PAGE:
The following is a list of requirements I had to meet to allow the car to pass examination;
The Consulting Engineer or Signatory report is to address the following items:
- Consultant to confirm the correct engine number as stamped on the engine block by the manufacture.
- Due to the engine fitment a Mandatory Upgrade of Safety Equipment will be required to include:
- Seatbelts to be installed to all seating positions – retractable lap sash to outer seating positions and lap seat belts to centre seating position.
- Split or dual braking system.
- Windscreen washers.
- Two speed windscreen wipers.
- A windscreen demister.
- Flashing direction indicator lights must be fitted at the front and rear of the vehicle.
- A collapsible steering column must be fitted.
- Fitment and suitability of the (year to be supplied) Ford 5.0-litre V8 naturally aspirated petrol engine in regard to complying with Section LA2 of VSB 14.
- Confirmation of the swept volume of the engine is required. Swept volume test to be sighted by the signatory and results including bore and stroke dimensions to be supplied.
- Fitment and suitability of any modifications to the engine including camshaft, fuel injectors, throttle body, air intake and any ECU programming complying with Section LA4.
- Signatory to provide evidence and engine specifications at time of test to certify that the maximum engine power does not exceed the 180 Kw per tonne power to weight ratio based on the heaviest variant of a 1966 Ford Mustang Sedan.
- A Dynamometer report on the maximum power and torque produced at the wheels after modification is to be supplied. The report must include VIN, engine number, maximum power and torque to be signed and supplied by Consulting Engineer or Signatory to prove compliance. Note: The report must list maximum torque and power on the Y- axis and engine rpm on the X-axis.
- Special consideration should be given to the extra weight applied to the front axle to ensure the manufacturers load capacity is not exceeded.
- The modifications to the exhaust system must comply with Section LA including LT4 (Noise Test) of VSB 14.
- Fitment, capability and suitability of the Ford C4 automatic transmission complying with Section LB1 of VSB 14.
- Verification that the speedometer has been tested (and recalibrated if necessary) to the applicable ADR or where no ADR is applicable an accuracy of +10% or – 0.
- Fitment, capability and suitability of the body/chassis modifications including engine and transmission mounting and fitment complying with Section LH of VSB 14.
- The total body/chassis structure and driveline being capable to sustain all of the stresses that is likely to be experienced by all of the proposed modifications.
- Fitment, capability and suitability of the right-hand drive steering conversion complying with Section LS1 and LS2 of VSB 14.
- Fitment, capability and suitability of the RRS Rack and Pinion Steering conversion complying with Section LS4 of VSB 14.
- Fitment, capability and suitability of the modified suspension complying with Section LS of VSB 14.
- Evidence is required to verify the suspension travel is not reduced by more than one third of the manufacturer’s specifications.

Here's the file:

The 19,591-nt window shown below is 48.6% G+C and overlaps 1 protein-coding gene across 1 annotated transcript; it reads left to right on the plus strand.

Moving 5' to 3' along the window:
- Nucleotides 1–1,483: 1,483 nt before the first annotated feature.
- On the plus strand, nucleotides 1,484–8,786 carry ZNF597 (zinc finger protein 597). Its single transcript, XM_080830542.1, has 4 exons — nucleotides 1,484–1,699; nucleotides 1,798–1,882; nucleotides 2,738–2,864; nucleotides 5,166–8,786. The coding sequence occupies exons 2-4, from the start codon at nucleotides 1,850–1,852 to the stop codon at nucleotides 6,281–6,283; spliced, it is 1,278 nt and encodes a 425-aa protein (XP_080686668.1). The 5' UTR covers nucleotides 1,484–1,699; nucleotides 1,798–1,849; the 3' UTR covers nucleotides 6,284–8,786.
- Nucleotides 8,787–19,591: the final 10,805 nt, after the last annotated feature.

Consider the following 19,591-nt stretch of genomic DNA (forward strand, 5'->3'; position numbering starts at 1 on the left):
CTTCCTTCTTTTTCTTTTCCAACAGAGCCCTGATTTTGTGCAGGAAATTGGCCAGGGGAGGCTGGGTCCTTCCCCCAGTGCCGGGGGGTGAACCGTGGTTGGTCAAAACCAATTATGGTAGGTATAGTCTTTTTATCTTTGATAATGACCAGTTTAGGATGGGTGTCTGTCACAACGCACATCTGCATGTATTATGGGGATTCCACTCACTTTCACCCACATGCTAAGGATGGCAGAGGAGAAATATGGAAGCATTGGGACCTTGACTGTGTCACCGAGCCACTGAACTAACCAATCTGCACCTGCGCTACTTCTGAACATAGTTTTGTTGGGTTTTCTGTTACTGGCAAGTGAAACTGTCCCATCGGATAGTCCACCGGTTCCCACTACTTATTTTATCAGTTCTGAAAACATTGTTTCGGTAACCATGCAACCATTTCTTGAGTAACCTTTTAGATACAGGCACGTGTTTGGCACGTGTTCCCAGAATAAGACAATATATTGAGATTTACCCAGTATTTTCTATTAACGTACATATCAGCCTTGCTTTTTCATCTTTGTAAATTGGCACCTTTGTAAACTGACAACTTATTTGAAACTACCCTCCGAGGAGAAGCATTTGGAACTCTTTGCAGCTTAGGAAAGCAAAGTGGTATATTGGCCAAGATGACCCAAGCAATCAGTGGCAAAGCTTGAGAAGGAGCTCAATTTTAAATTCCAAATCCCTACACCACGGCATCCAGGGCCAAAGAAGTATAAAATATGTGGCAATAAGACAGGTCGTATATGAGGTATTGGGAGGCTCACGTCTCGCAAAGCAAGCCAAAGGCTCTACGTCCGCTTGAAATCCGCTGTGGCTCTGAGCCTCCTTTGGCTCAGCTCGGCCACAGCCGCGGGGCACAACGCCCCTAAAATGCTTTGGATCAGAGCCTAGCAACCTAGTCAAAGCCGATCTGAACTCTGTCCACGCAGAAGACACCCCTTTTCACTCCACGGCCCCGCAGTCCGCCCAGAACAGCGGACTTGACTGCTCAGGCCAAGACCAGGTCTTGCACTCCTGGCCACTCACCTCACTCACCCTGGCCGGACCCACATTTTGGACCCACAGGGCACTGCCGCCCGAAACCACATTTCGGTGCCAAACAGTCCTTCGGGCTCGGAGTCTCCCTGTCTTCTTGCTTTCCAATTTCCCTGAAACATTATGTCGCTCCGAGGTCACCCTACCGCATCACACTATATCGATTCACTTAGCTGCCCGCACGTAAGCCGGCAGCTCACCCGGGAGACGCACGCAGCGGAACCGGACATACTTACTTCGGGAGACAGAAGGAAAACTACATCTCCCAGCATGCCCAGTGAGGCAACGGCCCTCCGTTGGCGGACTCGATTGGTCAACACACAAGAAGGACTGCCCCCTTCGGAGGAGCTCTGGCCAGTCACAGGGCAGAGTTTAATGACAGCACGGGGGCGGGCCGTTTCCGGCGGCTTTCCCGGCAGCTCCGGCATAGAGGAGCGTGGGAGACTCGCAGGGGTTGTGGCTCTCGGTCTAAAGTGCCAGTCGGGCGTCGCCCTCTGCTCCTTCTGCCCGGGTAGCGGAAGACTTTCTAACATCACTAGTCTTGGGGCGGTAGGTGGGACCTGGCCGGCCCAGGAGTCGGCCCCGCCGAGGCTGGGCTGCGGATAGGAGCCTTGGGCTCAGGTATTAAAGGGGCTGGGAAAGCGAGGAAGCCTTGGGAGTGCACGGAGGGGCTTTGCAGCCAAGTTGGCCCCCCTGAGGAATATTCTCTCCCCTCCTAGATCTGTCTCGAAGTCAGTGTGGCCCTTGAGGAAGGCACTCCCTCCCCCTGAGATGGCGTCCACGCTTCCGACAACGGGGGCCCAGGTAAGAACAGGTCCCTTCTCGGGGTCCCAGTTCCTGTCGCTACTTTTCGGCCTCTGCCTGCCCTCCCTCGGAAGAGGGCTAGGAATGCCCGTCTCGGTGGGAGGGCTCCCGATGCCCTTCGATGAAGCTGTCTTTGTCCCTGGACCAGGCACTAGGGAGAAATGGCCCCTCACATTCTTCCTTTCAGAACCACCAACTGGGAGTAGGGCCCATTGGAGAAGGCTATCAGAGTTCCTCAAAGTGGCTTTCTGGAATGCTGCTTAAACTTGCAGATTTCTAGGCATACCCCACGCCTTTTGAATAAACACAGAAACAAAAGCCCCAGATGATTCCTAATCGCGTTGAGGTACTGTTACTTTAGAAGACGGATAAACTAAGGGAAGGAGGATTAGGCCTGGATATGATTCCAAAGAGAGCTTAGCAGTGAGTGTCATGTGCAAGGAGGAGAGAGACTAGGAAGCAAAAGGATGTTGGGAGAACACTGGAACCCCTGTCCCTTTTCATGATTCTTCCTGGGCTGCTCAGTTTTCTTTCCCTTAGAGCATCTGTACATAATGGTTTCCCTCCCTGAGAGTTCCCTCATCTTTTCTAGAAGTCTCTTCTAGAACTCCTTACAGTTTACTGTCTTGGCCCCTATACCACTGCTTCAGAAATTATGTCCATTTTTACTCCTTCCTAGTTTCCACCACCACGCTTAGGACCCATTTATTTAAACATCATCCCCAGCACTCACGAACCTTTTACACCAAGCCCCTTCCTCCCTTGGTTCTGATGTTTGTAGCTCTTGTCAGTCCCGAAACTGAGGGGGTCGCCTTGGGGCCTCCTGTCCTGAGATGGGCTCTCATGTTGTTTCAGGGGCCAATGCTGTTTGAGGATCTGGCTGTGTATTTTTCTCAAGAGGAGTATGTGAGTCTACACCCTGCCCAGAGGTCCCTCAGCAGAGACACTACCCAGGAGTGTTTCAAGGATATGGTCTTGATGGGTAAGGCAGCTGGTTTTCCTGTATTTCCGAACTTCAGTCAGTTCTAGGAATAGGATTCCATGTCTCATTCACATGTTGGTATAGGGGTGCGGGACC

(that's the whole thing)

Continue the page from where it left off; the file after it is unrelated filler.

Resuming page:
- Special consideration should be given to ensure regulated height and ground clearance requirements are met.
- The consultant’s report is to supply the OEM and modified eyebrow and roof height dimensions.
- Fitment, capability and suitability of the body/chassis modifications including chassis strengthening complying with Section LH of VSB 14.
- Fitment, capability and suitability of the modified braking system (if other than total OEM option) complying with Section LG1 & LG2 of VSB 14.
- A brake test will be required for this vehicle as per LG1 Design Approval, refer to Table LG4 of VSB 14.
- Fitment, capability and suitability of the wheel track, wheels and tyres complying with Section LS of VSB 14.
- The wheels and tyres specified in your application appear not to comply with the LS section of VSB14 (overall width & diameter) and therefore are unacceptable. The LS section of the code fully explains the requirements. It is suggested that VSB14 be referred to and consultation with an Engineer to select wheels and tyres that meets the requirements of VSB14.
- A weighbridge docket verifying the vehicle TARE weight is required.
- The total body/chassis structure and driveline being capable to sustain all of the stresses that is likely to be experienced by all of the proposed modifications.
- Any other test or report that the consultant may consider necessary to prove conformity and safety of the modifications.
Please Note: Any modifications that are performed to the vehicle, additional to the original application will require a complete, new modification application to be submitted for re assessment. 5 of 6 Vehicle Safety and Standards 34 Gillam Drive Kelmscott 6111 Telephone (08) 92168579. Email: email@example.com
Note: This letter and the copy of your application are to be shown to your Consulting Engineer or Signatory, so he is aware of the items to be addressed.
Consulting Engineer or Signatory report is required to coincide with the application submitted by owner or agent. Time delays will be incurred, and the possibility of a new application will be required for the modifications by the owner or agent.